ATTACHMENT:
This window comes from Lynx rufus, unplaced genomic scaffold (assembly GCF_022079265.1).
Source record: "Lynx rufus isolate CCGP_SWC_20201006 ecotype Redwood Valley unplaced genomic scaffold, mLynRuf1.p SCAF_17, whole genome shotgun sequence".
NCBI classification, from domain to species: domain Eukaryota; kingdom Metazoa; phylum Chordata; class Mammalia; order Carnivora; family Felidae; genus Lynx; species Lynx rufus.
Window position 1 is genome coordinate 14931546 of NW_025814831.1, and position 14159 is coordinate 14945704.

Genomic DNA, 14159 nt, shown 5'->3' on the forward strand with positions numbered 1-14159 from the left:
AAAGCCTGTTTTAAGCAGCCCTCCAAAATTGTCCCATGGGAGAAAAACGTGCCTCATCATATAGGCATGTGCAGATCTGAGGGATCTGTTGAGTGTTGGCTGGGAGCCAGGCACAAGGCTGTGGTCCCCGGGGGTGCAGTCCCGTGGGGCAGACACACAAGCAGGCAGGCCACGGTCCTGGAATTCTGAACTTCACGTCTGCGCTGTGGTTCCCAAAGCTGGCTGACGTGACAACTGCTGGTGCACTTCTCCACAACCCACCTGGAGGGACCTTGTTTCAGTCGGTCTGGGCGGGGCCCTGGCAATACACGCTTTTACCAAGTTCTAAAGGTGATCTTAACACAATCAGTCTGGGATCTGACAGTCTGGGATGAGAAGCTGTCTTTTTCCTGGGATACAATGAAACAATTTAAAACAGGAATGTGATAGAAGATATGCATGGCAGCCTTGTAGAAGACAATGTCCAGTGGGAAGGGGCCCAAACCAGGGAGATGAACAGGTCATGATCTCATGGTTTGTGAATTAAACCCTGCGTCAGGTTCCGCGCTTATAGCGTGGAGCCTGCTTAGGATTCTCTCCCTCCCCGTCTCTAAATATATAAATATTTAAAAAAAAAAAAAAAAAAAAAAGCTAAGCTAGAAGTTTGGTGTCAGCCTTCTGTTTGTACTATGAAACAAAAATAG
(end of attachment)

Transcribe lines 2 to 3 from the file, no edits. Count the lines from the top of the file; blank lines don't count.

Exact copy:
Source record: "Lynx rufus isolate CCGP_SWC_20201006 ecotype Redwood Valley unplaced genomic scaffold, mLynRuf1.p SCAF_17, whole genome shotgun sequence".
NCBI classification, from domain to species: domain Eukaryota; kingdom Metazoa; phylum Chordata; class Mammalia; order Carnivora; family Felidae; genus Lynx; species Lynx rufus.